Listen to this track by Americana and alt-country rock outliers The Long Ryders. It’s “Looking For Lewis And Clark”, a high point in their 1985 album The State Of Our Union. That album had the band on a major label and seeking a wider audience for their unique brand of punked-up Americana tinged with the brown-sound Woodstock vibe of their influences.
In this, they were ahead of their time, anticipating the alt-country movement that would gain in popularity by the mid-nineties and a full decade after they’d laid this record down. Despite the musical wells they were drawing from that tied them to the songwriting traditions of the past and the sound they foresaw that we’d see as a movement by the next decade, The Long Ryders had a lot to say about the political trajectory of America in the present. They weren’t kidding around with that album title.
There’s a real sense of betrayal to be found on this album and certainly on this song, with the direction of the American narrative taking a turn for the worst. We can all relate to that by now. But this was a particularly heinous thing to this particular band of musicians and songwriters given how important mythic visions of America were to them.
From the beginning of their careers, The Long Ryders traded in the rich tapestry of American myths and imagery. On the Paisley Underground scene, they distinguished themselves from their peers by mixing in country and other roots influences into the sixties psych mix. At the same time, it was the myths of America that made their way into their songwriting, creating sepia-toned soundscapes that sought to give shape to the American identity after the traditions of Bob Dylan, The Band, Gram Parsons, and Tim Hardin, the latter two of which are mentioned by name in this very song, heroic figures both.
As mentioned though, the band wasn’t trading in nostalgia in terms of their subject matter. In the middle of the Cold War Reaganite Jordan Belfort 1980s, there was plenty to talk about when it came to where the country was headed. There is a distinct sentiment in this song that the state of the union is in danger, moving further and further away from its founding ideals that balance individual freedom with prosperous community, and maybe more importantly away from the world of heroism that is meant to inspire Americans and the rest of the world.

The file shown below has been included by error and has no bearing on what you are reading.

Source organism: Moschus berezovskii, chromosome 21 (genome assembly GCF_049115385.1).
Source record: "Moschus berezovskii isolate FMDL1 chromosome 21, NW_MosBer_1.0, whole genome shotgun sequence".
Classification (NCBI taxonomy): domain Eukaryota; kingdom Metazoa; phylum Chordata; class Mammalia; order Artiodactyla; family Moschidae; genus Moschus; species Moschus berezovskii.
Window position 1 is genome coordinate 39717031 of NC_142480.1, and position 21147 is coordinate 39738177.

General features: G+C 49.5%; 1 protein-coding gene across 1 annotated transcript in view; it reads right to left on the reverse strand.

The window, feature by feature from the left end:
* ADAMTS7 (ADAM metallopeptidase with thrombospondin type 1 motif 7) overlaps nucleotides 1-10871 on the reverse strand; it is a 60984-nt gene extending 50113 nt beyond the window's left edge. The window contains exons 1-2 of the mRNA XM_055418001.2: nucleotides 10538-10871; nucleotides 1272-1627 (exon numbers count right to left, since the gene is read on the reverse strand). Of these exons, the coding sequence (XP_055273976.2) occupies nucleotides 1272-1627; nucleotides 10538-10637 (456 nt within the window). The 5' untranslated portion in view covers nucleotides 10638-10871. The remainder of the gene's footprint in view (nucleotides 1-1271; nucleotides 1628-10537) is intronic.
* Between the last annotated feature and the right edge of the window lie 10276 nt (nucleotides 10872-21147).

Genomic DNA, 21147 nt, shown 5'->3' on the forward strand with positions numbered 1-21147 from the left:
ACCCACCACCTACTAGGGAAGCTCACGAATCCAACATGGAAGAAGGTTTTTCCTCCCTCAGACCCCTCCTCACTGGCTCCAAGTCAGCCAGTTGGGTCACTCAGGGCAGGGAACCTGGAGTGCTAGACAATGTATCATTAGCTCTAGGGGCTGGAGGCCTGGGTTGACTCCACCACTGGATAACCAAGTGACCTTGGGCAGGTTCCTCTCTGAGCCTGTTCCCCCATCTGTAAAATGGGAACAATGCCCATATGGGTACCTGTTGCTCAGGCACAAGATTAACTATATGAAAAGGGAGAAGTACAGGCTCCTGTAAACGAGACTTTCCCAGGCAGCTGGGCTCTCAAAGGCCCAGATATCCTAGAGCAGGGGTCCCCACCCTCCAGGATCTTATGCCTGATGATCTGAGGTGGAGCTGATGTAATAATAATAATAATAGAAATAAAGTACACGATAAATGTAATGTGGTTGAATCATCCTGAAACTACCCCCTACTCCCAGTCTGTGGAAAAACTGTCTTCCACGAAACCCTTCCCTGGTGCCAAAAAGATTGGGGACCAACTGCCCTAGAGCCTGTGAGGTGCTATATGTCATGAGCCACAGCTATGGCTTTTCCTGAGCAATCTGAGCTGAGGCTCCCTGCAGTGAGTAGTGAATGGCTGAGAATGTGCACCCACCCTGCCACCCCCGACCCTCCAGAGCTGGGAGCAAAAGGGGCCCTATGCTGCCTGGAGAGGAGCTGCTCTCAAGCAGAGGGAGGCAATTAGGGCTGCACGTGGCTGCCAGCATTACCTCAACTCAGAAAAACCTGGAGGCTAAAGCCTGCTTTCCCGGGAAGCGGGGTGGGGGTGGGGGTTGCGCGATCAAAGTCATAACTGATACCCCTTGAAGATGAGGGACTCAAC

That’s the real nature of the betrayal here on this song; that the American myth is being corrupted by self-seeking political agendas and under-the-table dealings that were the antithesis of those celebrated heroic ideals. Political power-plays were threatening to subsume and replace those ideals with narratives about trickle-down economics and Wall Street wizardry supposedly making everything better for all, even if those stories were more science fiction than historical. As we are seeing today in 2016, when you control the stories of a nation you control everything. Stories determine the quests that everyday people undertake to discover their own place in the country they call home. They’re powerful that way.
In this song, it’s the American spirit itself that the narrator is seeking, finding his own “Northwest passage” through the ever-darkening political landscape in which he finds himself. That quest is being subverted and obstructed by those in power. As bad as things are now in 2016, the roots of the current divisive atmosphere in America started in earnest while Reagan was president, when disenfranchised communities were being actively cut off from their cultural birthrights. The ideals of freedom from tyranny, heroism, and “the melting pot” upon which America bases its identity became the basis for manipulation, not inspiration. In this and so many other respects, many of those whom we call “conservatives” today are really no such thing.
The Long Ryders were a short-lived musical unit relatively speaking. By 1987, they ended their initial run together. By then, the Iran-Contra hearings were in full swing, with Oliver North and President Reagan still being heralded as paragons of American virtue even as the country was tied up in ideologically driven maneuvering to fund terrorism. It was as if The Long Ryders’ point was proven, even if that may have felt like an empty victory.
After many years of solo records, books, and other pursuits, the members of The Long Ryders came together again. They celebrated that coming together by cutting a live document entitled, knowingly, State Of Our Reunion in 2004.
They are on tour right now!
You can catch up to their more recent movements at thelongryders.com.
Speaking of myths and heroism, I heartily recommend Long Ryder guitarist, singer and songwriter Sid Griffin’s 2007 book about Bob Dylan and The Band during the Basement Tapes period. It’s called Million Dollar Bash, and you can buy it right here.